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Plastic Technologies Helps Createable Learning Concepts Launch
Tracing, Cutting Tools For Special-Needs Children

Learning how to trace and cut shapes can be a challenge for many preschoolers-even more so for those with developmental and physical impairments.

Patent-pending Traceables and Cuttables from Createable Learning Concepts, LLC, Toledo, OH, now offer a colorful and easy-to-use path for success.

Traceables enable kids to trace an entire shape without having to pause to go around their wrist. Cuttables secure the paper for cutting via two matching shapes held together by magnets.

Special needs children in northern Ohio have already reaped the benefits. Feedback from students, parents and teachers has been encouraging.

Bonnie Corder, a teacher who does community outreach as part of the Toledo Public Schools' early childhood program has firsthand experience with the tools.

"Special needs kids oftentimes have problems with fine motor skills. They can easily get frustrated and cry when they are unable to complete a task. When a child looks at you and says 'I did it' with pride in their voice, you can see the impact," Corder says.

Evelyn Mylander, a teacher with East Toledo Preschool has had similar experience. She oversees a classroom of 3-, 4- and 5-year olds who function at an infant/toddler level.

"Because the tools are safe, durable and portable, the kids can explore with their hands, as well as carry or look through them. They develop a level of comfort that makes them more willing to try a fine motor activity," Mylander says.

The products are the brainchild of Liz and Randy Wharton who dreamed up the idea in their living room. Having spent more than 20 years as an occupational therapist for special needs children, Liz saw firsthand how challenging and frustrating it could be for them to master these tasks.

She brought the issue to her husband Randy's attention. He is a retired U.S. Air Force nuclear engineer, who is currently a department chair at a Toledo community college. With neither of them having any business start up experience, they were uncertain as to what path to take to commercialize their idea.

"Then in early 2008, a person from the Regional Growth Partnership gave a speech at the community college where I work. We approached them with our idea and they put us in touch with the Toledo Chamber of Commerce. In turn, they helped us write our business plan and put us in touch with another Ohio company, Plastic Technologies," explains Randy.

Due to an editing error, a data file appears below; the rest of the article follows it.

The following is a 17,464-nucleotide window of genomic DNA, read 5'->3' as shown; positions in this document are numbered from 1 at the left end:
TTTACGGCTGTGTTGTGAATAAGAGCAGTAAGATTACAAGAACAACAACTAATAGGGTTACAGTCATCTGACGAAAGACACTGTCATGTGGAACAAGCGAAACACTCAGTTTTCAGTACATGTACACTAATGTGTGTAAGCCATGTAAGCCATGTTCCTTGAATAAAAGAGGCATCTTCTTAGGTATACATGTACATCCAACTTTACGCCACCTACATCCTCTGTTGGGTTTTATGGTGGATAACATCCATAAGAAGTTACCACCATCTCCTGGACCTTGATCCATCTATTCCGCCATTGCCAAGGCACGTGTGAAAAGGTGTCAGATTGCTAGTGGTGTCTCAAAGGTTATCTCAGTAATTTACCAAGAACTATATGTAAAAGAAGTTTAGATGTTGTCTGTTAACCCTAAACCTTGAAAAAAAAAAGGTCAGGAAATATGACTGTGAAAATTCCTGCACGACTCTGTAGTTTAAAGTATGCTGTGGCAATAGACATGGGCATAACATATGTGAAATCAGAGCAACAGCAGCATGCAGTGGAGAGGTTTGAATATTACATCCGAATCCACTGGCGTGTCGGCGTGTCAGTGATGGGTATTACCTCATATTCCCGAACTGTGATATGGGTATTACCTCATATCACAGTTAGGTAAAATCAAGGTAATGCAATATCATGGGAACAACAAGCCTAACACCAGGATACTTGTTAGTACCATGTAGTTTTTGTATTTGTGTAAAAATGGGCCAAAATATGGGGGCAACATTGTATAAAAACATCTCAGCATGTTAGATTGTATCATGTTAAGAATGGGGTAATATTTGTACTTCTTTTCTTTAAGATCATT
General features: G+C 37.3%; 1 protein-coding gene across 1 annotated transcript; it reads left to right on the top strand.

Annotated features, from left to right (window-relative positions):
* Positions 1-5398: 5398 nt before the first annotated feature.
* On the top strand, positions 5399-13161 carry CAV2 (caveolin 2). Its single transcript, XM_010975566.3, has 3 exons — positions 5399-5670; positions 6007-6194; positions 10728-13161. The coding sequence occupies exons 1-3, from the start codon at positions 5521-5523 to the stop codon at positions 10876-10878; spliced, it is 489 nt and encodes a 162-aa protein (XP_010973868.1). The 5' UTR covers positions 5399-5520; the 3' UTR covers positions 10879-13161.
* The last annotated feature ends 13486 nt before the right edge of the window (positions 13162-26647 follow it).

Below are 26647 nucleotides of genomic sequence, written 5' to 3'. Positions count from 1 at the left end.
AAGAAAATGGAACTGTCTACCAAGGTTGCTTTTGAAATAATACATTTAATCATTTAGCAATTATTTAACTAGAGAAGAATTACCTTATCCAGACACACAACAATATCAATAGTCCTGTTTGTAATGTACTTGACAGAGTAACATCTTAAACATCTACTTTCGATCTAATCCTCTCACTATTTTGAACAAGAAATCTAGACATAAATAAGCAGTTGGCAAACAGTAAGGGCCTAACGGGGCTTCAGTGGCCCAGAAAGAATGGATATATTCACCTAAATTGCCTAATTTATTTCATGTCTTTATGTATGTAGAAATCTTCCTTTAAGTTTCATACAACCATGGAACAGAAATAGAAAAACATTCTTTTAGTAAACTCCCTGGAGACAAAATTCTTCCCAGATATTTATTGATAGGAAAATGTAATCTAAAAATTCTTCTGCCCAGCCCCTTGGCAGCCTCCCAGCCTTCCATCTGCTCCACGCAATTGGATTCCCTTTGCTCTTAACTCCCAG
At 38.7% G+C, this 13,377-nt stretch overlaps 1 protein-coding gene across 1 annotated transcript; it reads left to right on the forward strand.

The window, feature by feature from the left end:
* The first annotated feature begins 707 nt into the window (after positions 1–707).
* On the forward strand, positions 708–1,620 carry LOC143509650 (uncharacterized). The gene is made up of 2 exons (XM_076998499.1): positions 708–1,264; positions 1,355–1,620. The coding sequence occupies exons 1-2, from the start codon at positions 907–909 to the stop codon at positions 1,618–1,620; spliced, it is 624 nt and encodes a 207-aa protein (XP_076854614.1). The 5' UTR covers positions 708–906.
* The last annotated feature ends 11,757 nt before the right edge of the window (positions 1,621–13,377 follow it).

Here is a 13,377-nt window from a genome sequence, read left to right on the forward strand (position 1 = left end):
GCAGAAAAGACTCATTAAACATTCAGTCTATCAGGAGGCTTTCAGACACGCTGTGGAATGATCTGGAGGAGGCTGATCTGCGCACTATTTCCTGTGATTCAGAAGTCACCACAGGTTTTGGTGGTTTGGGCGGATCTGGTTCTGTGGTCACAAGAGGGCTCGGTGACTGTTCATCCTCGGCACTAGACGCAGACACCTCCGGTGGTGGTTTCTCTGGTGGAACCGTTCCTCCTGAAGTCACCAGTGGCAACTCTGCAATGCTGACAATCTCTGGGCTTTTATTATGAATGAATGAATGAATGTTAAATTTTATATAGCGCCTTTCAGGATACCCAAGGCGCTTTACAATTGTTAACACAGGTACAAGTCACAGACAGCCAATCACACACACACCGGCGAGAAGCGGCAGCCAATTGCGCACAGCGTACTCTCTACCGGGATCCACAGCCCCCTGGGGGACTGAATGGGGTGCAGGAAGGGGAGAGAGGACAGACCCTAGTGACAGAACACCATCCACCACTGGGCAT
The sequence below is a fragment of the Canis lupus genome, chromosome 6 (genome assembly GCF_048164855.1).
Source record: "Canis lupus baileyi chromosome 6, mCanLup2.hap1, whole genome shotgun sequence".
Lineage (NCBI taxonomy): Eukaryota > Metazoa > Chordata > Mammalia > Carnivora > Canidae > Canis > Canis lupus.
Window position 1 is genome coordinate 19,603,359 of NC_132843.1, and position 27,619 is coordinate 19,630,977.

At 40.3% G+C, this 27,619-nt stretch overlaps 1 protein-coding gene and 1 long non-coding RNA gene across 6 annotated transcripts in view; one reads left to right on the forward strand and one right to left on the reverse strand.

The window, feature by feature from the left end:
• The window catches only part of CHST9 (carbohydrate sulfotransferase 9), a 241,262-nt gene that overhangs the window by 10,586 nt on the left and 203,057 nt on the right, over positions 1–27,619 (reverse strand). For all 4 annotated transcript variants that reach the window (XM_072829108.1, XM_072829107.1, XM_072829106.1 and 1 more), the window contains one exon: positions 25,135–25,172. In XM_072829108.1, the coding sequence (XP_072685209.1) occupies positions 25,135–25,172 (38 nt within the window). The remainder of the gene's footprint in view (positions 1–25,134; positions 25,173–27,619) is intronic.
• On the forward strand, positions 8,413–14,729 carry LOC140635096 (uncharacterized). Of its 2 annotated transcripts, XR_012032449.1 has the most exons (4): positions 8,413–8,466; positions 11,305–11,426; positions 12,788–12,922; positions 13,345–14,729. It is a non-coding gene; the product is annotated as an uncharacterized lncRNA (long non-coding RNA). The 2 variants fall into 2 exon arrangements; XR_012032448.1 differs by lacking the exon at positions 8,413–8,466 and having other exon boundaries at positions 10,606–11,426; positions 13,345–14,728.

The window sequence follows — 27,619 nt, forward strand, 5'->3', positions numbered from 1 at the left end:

Plastic Technologies, Inc (PTI). has a global reputation as an engineering and design company for a variety of plastic-based materials, bottles, containers, etc. The company typically works with well-known brand-owners to design, develop, test, etc. a variety of plastic-based containers. These ultimately end up mass produced in large quantities by other manufacturers and end up in consumer's homes as packaging for beverages, food, personal care products, household chemicals, etc.

"Although most of the projects we work on are for large-volume packaging products, PTI also believes in giving back to the community. When Liz and Randy's project came to our attention, we wanted to do everything possible to help them commercialize their idea in a way that made economic sense," says Chris White, engineer, PTI.

"Randy brought us his design concept for 13 different learning tools. Each one was made from between two [Traceables] and four [Cuttables] components which made them cost-prohibitive to manufacture. We needed to figure out how to make them in one and two components, to help minimize production costs and downstream assembly. These were key aspects to keeping retail pricing affordable for schools and parents," White says.

One of the key design elements of both learning tool types is a knob(s) that acts as a positioning and stabilizing handle. In the original design, the tool base and the handle were two separate pieces.

"To help decrease manufacturing costs, we optimized the design so that the handle and base were one piece," White says.

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